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Monday, 4 August 2014

people-watching in Tibet….

Little Tibetan boy, peeking out at my daughter from behind his mother. Photo by Ariel Tarpey.

People-watching in Lhasa must rank amongst the best in the world.

Newly arrived tourists with their white scarves. Nomads in traditional dress, come in to the city to sell their wool, long hair in a single braid wrapped around the head with a scarf woven into it. Stylish young Chinese girls wearing 6" heels. Boys in black leather and skinny jeans. Women wearing surgical masks made out of sari silks to shield their faces from the sun, to keep their skin white. Young people wearing t-shirts with unlikely English slogans -- do they know what they mean? The young and the edgy, with prayer beads firmly in hand. Small children peeking shyly or staring openly at my white-skinned, purple-haired daughter. Pilgrims prostrating themselves in prayer. Others spinning their prayers to god, prayer wheels kept perpetually in motion. Red-robed monks hailing taxis, checking their cellphones.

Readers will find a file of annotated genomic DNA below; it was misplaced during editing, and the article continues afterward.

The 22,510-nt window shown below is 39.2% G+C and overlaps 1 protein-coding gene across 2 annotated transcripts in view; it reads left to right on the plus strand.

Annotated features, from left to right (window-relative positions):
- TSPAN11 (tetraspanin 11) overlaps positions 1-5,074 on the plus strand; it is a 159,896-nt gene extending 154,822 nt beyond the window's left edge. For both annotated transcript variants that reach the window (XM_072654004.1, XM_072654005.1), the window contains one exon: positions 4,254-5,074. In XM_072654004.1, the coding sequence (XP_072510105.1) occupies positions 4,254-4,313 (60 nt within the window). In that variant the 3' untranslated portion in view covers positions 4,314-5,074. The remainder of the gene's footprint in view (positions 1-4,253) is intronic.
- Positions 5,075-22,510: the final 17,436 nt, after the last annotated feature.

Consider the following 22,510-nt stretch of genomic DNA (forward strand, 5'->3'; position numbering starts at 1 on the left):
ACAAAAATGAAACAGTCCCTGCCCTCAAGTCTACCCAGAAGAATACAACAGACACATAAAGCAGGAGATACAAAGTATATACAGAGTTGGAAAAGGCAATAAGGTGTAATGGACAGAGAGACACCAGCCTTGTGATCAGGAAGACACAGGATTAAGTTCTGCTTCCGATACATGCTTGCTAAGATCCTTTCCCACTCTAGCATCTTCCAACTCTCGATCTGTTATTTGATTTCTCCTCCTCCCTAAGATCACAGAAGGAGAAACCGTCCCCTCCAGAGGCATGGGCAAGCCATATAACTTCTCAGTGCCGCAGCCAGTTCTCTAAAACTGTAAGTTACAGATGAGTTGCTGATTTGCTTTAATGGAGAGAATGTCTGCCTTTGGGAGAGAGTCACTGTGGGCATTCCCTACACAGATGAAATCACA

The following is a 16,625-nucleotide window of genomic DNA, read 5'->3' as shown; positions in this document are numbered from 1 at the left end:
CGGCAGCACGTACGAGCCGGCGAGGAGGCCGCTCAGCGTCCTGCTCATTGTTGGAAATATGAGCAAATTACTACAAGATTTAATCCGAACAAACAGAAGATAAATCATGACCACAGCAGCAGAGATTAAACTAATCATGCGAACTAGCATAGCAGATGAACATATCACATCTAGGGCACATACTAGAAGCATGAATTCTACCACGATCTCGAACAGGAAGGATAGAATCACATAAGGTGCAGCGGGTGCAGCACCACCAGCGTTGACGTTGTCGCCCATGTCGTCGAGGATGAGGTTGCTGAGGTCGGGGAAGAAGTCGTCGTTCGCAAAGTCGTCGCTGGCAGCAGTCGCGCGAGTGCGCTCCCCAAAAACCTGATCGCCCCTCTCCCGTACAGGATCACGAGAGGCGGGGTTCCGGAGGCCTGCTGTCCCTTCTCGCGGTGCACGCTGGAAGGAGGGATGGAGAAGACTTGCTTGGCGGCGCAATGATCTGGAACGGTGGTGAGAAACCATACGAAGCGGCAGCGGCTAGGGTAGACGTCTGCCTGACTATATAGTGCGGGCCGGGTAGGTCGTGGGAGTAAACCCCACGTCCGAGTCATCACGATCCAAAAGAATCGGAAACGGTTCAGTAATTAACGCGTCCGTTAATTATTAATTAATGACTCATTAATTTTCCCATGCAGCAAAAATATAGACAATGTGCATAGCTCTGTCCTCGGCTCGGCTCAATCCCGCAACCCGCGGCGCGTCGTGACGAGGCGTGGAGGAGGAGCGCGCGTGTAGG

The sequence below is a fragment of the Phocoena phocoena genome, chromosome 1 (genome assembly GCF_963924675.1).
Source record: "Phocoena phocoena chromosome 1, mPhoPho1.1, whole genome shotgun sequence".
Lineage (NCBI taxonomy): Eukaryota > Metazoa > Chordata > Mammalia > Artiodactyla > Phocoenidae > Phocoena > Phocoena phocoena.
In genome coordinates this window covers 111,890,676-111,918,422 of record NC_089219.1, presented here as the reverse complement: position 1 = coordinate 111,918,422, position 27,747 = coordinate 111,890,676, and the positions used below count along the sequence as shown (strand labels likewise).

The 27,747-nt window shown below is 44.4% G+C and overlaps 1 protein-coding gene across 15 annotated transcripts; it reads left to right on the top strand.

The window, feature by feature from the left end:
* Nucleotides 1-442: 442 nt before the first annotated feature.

Rickshaw drivers competing with cars and trucks. Cyclists and motorcyclists by the swarm. I watch them to see how many things they can pile on, and how they will balance them.  Whole families on bikes, no helmets on. Kids on parents' laps in cars, or leaning out the windows. Kids everywhere, picked up and carried by parents -- no strollers, no backpacks, no shawls. Pedestrians crossing busy streets at their own risk, guided by rules -- or luck -- that I can't discern.

People playing dice, or washing their hair on the streets. Bartering for goods, or measuring lengths of cloth in street-side tailor shops. Street vendors following us down the street. Beggars and bold children asking for money. Thoughtful Tibetans with their hands full of small bills, doling out compassion, turning the wheel of karma.

Top left photo: an older man spinning prayer wheels on a street in Lhasa.
Top right photo: Linda from Lhasa with my daughter.
Bottom right photo by Ariel Tarpey.
Bottom left photo: a Chinese tourist with my daughter.

Monks inside Jokhang Temple.

For more posts about my time in Tibet, click here, here, here, or here.

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